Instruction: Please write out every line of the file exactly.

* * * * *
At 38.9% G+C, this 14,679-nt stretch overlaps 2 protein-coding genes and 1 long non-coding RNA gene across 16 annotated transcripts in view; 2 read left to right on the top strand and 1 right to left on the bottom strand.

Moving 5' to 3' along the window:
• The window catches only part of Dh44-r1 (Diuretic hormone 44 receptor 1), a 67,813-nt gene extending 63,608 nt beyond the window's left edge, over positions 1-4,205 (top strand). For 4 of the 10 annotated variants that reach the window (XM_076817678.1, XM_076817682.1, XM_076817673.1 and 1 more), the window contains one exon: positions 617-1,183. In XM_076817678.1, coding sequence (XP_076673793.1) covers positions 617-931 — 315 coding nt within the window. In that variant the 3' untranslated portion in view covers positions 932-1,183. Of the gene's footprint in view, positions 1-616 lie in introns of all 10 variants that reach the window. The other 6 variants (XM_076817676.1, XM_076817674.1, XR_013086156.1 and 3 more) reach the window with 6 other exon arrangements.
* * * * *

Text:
At 38.9% G+C, this 14,679-nt stretch overlaps 2 protein-coding genes and 1 long non-coding RNA gene across 16 annotated transcripts in view; 2 read left to right on the top strand and 1 right to left on the bottom strand.

Moving 5' to 3' along the window:
• The window catches only part of Dh44-r1 (Diuretic hormone 44 receptor 1), a 67,813-nt gene extending 63,608 nt beyond the window's left edge, over positions 1-4,205 (top strand). For 4 of the 10 annotated variants that reach the window (XM_076817678.1, XM_076817682.1, XM_076817673.1 and 1 more), the window contains one exon: positions 617-1,183. In XM_076817678.1, coding sequence (XP_076673793.1) covers positions 617-931 — 315 coding nt within the window. In that variant the 3' untranslated portion in view covers positions 932-1,183. Of the gene's footprint in view, positions 1-616 lie in introns of all 10 variants that reach the window. The other 6 variants (XM_076817676.1, XM_076817674.1, XR_013086156.1 and 3 more) reach the window with 6 other exon arrangements.